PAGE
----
A friend and I found ourselves floating a small steelhead river recently in our inflatables. ¬†Between heavy rapids and gliding runs, we (of course) found time for the philosophizing that seems to follow fly anglers around the globe. ¬†This time, he asked, Is steelheading a sport?
At first glance, when I see the word “sport” attached to pursuits like fishing and hunting, I feel like we as a culture are missing the essence of these activities. ¬†My friend agreed. ¬†He put it well: sports involve competition. ¬†And at least in the circles I fish in, there isn’t a shred of competition during the day; we’re all out there together, rolling the dice, and sometimes one of us comes up a little ahead–but we’re all equal winners because we made it to the river.
But the issue didn’t fall away. ¬†A run later, I found myself struggling to reach a known lie, a steelhead-collecting bucket about eight feet deep and under heavy currents. ¬†I looked to my fly box and saw the heavy worm-weights. ¬†Slip one on, and I’d be in the bucket in seconds. ¬†But I hesitated. ¬†I hesitated for the same reason I hesitate to fish indicator tactics or jigs or spinners: to me, steelheading is best when you earn your fish. ¬†Or put differently, steelhead are fully appreciated when we earn them.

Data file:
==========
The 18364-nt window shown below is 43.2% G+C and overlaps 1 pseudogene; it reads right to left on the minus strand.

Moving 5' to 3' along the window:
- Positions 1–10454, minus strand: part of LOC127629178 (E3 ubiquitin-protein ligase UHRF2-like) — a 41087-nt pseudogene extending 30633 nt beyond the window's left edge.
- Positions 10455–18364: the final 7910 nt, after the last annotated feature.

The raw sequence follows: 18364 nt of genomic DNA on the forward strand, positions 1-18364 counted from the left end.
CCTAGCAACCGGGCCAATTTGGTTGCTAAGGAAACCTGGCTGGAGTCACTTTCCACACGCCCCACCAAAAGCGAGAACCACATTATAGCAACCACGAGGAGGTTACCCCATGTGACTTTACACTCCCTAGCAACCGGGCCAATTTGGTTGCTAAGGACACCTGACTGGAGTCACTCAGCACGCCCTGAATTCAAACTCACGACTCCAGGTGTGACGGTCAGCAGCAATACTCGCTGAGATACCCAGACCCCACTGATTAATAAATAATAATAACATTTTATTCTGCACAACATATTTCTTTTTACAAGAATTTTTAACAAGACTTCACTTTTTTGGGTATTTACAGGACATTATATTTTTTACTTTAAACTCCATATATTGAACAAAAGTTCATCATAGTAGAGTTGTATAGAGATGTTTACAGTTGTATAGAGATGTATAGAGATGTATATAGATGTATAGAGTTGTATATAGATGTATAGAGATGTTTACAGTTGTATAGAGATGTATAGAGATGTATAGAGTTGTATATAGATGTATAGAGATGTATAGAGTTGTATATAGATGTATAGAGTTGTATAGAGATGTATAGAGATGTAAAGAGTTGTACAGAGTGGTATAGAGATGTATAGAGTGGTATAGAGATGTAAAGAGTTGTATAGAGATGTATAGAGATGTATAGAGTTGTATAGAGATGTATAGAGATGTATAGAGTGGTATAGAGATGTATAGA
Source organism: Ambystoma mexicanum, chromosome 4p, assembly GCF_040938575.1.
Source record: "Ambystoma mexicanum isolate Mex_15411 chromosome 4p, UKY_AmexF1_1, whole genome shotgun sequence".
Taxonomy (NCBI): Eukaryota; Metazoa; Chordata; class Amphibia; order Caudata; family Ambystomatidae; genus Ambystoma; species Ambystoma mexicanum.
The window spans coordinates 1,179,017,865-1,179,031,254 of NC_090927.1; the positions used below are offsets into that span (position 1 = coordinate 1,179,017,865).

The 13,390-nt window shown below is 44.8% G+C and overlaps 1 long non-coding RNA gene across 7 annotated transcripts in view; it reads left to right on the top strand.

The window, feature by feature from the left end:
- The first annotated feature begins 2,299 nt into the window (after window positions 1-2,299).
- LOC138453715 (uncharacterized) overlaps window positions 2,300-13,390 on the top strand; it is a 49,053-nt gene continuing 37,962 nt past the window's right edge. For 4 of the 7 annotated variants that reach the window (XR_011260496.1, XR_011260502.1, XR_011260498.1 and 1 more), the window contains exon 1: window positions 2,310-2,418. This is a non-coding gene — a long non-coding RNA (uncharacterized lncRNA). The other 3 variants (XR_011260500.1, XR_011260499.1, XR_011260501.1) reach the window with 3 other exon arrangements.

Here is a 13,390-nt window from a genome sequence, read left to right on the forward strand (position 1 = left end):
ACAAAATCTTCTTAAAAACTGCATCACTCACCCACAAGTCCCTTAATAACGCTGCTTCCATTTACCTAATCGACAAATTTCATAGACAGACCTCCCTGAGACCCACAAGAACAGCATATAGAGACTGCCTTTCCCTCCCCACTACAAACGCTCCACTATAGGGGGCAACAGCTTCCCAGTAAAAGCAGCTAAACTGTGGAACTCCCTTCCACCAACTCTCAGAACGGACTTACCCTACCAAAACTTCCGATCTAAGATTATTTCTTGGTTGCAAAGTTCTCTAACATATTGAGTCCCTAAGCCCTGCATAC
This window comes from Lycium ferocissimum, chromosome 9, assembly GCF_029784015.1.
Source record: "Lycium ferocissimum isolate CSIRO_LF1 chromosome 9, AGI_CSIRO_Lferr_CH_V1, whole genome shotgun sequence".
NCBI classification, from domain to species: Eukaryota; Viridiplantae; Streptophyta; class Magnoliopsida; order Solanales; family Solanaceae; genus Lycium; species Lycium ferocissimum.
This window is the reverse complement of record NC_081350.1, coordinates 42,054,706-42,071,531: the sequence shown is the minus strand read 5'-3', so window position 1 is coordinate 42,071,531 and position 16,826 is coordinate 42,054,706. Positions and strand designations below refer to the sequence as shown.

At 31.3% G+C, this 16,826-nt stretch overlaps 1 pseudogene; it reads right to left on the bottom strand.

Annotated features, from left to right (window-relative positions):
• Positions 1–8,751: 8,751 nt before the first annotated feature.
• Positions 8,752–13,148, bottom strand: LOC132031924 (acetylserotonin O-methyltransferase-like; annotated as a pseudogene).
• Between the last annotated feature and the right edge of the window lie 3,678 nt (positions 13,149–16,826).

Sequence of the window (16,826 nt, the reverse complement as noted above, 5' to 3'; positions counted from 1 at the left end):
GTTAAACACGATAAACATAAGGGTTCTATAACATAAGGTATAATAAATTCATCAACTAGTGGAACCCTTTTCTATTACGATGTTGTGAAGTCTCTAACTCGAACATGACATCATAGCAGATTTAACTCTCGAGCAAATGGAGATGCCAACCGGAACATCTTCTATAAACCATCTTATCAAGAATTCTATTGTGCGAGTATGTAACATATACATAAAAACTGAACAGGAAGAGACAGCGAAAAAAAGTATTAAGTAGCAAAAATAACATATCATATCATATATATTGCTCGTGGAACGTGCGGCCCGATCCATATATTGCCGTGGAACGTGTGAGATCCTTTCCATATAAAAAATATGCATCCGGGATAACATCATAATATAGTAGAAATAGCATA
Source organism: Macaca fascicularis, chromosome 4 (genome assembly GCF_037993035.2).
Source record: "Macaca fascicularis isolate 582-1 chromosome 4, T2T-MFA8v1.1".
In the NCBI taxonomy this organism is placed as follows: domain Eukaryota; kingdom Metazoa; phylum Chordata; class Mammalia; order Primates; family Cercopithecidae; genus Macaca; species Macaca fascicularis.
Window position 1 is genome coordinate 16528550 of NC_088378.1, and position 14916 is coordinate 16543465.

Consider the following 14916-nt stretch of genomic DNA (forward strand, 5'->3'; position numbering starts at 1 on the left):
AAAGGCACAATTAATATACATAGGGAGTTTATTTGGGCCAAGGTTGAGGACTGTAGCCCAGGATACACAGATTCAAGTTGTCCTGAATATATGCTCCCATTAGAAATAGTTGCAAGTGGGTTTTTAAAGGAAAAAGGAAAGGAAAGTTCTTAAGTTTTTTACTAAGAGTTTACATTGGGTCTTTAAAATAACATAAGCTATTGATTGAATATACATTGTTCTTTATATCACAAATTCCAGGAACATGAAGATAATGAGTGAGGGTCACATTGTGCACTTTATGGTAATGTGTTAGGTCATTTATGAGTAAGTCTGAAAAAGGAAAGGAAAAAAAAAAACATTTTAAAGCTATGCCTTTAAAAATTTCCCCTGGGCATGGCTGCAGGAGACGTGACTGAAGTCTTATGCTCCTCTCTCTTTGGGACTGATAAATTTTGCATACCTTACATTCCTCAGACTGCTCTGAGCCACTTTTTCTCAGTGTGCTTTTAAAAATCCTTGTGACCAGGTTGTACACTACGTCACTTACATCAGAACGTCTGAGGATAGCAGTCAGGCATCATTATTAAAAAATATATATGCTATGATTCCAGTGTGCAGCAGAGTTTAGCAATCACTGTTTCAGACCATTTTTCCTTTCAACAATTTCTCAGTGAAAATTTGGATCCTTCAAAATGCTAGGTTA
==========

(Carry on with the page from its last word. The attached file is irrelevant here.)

Which is strange. ¬†If we’re out there to catch fish, why are we consciously hindering our ability to catch fish? ¬†That’s a hallmark of “sport,” isn’t it? ¬†At least it is the definition of the word “sporting,” as in give the fish a sporting chance.
So is ours a sport, a sporting activity, or something else entirely?
At the end of the day, we pulled our boats to the shore just as darkness turned the green river charcoal. ¬†We broke our rods in two, shared a few nips of scotch, and listened to the river run through it. ¬†Our silent reverence was proof enough for me.